Let’s start with the easiest, pathos. Pathos is an appeal to an audience’s emotion, whether negative or positive. This encompasses both evoking a particular emotion from an audience, as well as invoking that emotion as justification for a certain behavior or action. There’s a strong connection between emotion and persuasion: in fact, there’s evidence that people naturally include more emotionality in their language when they are trying to be persuasive, even if they are specifically advised against doing so. Perhaps appeals to emotion are frowned upon as unscientific or misleading, but they’re pervasive for a simple reason: appealing to emotion works. In 2012, researchers at the University of Pennsylvania found that the most emailed New York Times articles were ones which prompted emotional responses, especially if the emotion was positive or associated with high energy, for example, anger or anxiety, as opposed to sadness. A study in 2016 found that when people are forced to make quick decisions about an object, they are more likely to rely on their emotional response to the item rather than objective information. A person is more likely to quickly classify a cookie as something positive because it makes them happy, while with more time for consideration, they may classify it as is negative because it’s unhealthy. Finally, a metanalysis of 127 previous studies concluded that appeals to fear were nearly always effective at influencing an audience’s attitude and behavior, especially when the proposed solution is seen as achievable and only requires one-time action.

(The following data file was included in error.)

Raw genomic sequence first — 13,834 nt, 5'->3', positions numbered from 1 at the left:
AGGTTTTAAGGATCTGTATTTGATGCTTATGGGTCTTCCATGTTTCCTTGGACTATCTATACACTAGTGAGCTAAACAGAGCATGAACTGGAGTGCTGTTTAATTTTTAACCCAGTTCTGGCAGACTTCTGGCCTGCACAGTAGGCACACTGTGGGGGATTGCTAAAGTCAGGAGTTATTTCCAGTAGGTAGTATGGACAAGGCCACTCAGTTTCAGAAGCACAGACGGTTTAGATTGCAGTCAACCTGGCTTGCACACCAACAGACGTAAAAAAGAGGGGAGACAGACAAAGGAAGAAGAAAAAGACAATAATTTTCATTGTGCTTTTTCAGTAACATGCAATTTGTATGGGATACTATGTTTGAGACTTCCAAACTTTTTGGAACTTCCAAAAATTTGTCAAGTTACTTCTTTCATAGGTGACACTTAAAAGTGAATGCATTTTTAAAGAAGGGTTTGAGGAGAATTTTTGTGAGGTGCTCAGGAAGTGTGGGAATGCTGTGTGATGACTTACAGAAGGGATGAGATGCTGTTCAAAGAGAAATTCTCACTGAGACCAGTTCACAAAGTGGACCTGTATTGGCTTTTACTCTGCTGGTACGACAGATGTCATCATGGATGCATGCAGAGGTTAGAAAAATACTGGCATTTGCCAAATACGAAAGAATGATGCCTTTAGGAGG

We know that people use emotion to make quick judgements, can be strategically influenced by arguments which appeal to emotion, in particular, fear, and are more likely to share articles which elicit emotion. These are all strong evidence that emotion is an integral part of how humans perceive and interact with the world. The problem with pathos is that if used without logos and ethos, the proposed solution to a problem may not be very effective, and there’s no guarantee that the problem being addressed is even real. For example, in 1998, Dr. Andrew Wakefield purported to have found a link between autism and vaccines. There is no such link, but the report garnered enough fear to spark the anti-vax movement which is now responsible for the reemergence of preventable diseases like measles and whooping cough. Fearmongering about marijuana in the 1930s lead to the drug being outlawed in 1937 and classified under the strictest designation by the Controlled Substances Act in 1971, despite contemporaneous recommendations from within the U.S. government to decriminalize its use. What’s more, there’s evidence that decisions made during stressful situations are less logically sound than decisions made in calm situations. The lesson? People suffer when pathos alone prevails.